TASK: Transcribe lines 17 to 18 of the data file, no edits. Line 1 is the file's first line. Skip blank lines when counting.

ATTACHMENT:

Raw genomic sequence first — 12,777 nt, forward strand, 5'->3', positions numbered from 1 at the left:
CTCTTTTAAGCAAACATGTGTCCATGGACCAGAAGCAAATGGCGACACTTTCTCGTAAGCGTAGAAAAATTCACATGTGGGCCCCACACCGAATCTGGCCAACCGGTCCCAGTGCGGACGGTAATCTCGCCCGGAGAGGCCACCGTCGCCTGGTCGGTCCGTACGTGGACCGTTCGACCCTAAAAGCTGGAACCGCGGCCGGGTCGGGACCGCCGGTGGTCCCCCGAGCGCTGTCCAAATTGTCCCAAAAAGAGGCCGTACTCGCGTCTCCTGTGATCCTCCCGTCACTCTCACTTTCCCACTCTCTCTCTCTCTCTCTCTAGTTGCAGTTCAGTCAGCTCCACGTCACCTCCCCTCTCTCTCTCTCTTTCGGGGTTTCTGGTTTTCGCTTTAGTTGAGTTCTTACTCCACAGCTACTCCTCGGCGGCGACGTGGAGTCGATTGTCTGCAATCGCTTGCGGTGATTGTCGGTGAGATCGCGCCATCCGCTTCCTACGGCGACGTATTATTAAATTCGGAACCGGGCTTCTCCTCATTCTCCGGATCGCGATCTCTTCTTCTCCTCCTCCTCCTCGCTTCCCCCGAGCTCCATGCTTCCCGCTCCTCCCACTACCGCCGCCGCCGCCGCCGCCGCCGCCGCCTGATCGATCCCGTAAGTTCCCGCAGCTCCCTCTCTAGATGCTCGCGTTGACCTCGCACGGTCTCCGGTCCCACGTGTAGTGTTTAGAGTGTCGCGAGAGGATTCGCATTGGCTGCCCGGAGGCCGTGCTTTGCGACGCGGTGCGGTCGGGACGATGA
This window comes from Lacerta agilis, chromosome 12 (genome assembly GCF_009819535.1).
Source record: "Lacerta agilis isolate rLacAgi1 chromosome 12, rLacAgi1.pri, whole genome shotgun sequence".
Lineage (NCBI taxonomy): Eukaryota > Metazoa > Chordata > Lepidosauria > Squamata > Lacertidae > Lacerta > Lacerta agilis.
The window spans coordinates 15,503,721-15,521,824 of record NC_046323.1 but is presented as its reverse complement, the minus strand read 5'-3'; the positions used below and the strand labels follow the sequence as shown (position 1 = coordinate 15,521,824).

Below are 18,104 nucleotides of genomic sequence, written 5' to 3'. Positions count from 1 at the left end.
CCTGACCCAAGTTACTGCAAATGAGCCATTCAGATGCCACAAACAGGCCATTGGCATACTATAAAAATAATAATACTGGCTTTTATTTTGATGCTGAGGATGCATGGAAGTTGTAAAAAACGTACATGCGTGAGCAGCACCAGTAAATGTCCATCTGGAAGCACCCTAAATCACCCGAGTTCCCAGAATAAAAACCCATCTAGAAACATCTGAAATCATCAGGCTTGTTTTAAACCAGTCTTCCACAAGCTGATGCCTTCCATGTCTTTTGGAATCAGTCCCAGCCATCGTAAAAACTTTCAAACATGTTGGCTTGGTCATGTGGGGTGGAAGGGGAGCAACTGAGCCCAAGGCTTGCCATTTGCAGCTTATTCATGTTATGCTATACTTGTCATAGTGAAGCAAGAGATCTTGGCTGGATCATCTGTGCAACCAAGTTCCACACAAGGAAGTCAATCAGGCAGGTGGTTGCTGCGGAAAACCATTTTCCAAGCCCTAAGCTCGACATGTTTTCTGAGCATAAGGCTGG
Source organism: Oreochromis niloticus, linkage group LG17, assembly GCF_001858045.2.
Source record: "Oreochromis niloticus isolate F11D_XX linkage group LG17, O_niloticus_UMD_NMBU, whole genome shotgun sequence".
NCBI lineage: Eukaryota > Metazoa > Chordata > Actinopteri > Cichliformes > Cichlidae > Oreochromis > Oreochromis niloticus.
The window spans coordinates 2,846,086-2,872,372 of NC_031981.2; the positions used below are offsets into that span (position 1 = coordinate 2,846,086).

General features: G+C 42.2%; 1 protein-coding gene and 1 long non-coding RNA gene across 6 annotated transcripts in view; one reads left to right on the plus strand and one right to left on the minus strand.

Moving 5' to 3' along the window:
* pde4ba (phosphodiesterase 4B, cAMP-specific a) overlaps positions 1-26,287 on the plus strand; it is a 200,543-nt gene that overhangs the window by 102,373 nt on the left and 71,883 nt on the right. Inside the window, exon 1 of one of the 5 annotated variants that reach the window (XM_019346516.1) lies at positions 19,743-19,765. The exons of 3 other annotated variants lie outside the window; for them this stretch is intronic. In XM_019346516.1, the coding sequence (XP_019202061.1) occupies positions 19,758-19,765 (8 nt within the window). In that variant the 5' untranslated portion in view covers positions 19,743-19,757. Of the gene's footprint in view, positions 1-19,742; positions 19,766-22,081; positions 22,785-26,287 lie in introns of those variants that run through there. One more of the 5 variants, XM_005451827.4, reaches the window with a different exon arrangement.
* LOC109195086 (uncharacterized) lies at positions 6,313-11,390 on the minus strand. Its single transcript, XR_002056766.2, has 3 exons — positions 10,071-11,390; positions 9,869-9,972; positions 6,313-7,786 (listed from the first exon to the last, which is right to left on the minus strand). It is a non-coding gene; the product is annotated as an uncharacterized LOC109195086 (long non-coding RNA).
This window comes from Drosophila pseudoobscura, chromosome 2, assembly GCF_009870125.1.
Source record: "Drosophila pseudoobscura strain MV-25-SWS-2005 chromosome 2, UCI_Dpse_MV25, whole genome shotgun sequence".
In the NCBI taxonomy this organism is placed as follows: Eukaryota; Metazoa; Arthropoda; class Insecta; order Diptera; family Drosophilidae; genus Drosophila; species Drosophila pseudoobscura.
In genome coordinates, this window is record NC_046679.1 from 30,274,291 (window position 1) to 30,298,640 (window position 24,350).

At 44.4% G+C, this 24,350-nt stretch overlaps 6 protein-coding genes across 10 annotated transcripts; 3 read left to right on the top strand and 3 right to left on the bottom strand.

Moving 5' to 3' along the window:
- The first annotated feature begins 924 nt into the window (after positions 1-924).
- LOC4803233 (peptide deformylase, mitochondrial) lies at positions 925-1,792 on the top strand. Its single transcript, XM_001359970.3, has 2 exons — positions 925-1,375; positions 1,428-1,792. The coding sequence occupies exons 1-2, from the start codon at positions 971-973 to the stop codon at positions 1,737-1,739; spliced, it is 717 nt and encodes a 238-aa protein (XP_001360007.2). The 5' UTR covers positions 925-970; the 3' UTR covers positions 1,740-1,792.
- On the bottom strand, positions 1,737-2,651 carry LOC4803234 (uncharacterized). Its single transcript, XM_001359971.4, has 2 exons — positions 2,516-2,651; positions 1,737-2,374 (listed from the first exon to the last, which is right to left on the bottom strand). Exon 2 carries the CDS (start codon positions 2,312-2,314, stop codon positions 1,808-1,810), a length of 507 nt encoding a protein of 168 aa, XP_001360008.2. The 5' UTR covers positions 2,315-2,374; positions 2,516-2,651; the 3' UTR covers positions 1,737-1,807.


This window comes from Drosophila pseudoobscura, chromosome 2, assembly GCF_009870125.1.
Source record: "Drosophila pseudoobscura strain MV-25-SWS-2005 chromosome 2, UCI_Dpse_MV25, whole genome shotgun sequence".